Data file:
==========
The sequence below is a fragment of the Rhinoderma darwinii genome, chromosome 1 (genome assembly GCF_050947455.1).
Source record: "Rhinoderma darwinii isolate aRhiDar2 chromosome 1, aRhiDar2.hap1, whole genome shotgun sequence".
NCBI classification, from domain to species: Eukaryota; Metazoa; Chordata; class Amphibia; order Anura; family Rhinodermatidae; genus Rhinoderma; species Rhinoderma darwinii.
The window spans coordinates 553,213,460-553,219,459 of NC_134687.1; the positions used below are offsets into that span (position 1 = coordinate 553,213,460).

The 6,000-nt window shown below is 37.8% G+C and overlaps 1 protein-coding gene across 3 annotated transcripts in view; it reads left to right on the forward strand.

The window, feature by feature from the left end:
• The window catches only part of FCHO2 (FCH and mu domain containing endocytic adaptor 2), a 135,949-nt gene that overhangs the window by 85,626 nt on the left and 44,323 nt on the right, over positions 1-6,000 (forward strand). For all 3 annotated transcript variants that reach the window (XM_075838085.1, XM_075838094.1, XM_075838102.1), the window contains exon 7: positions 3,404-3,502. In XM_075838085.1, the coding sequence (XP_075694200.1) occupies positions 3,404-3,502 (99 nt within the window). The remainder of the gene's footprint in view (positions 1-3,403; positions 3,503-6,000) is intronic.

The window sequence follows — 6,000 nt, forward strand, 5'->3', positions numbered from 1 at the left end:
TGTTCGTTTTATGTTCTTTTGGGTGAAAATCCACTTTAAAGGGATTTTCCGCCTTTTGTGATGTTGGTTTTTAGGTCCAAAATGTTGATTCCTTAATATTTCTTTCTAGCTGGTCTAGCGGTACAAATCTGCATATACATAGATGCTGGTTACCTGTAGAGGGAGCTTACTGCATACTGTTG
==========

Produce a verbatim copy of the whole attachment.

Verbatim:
The sequence below is a fragment of the Rhinoderma darwinii genome, chromosome 1 (genome assembly GCF_050947455.1).
Source record: "Rhinoderma darwinii isolate aRhiDar2 chromosome 1, aRhiDar2.hap1, whole genome shotgun sequence".
NCBI classification, from domain to species: Eukaryota; Metazoa; Chordata; class Amphibia; order Anura; family Rhinodermatidae; genus Rhinoderma; species Rhinoderma darwinii.
The window spans coordinates 553,213,460-553,219,459 of NC_134687.1; the positions used below are offsets into that span (position 1 = coordinate 553,213,460).

The 6,000-nt window shown below is 37.8% G+C and overlaps 1 protein-coding gene across 3 annotated transcripts in view; it reads left to right on the forward strand.

The window, feature by feature from the left end:
• The window catches only part of FCHO2 (FCH and mu domain containing endocytic adaptor 2), a 135,949-nt gene that overhangs the window by 85,626 nt on the left and 44,323 nt on the right, over positions 1-6,000 (forward strand). For all 3 annotated transcript variants that reach the window (XM_075838085.1, XM_075838094.1, XM_075838102.1), the window contains exon 7: positions 3,404-3,502. In XM_075838085.1, the coding sequence (XP_075694200.1) occupies positions 3,404-3,502 (99 nt within the window). The remainder of the gene's footprint in view (positions 1-3,403; positions 3,503-6,000) is intronic.

The window sequence follows — 6,000 nt, forward strand, 5'->3', positions numbered from 1 at the left end:
TGTTCGTTTTATGTTCTTTTGGGTGAAAATCCACTTTAAAGGGATTTTCCGCCTTTTGTGATGTTGGTTTTTAGGTCCAAAATGTTGATTCCTTAATATTTCTTTCTAGCTGGTCTAGCGGTACAAATCTGCATATACATAGATGCTGGTTACCTGTAGAGGGAGCTTACTGCATACTGTTG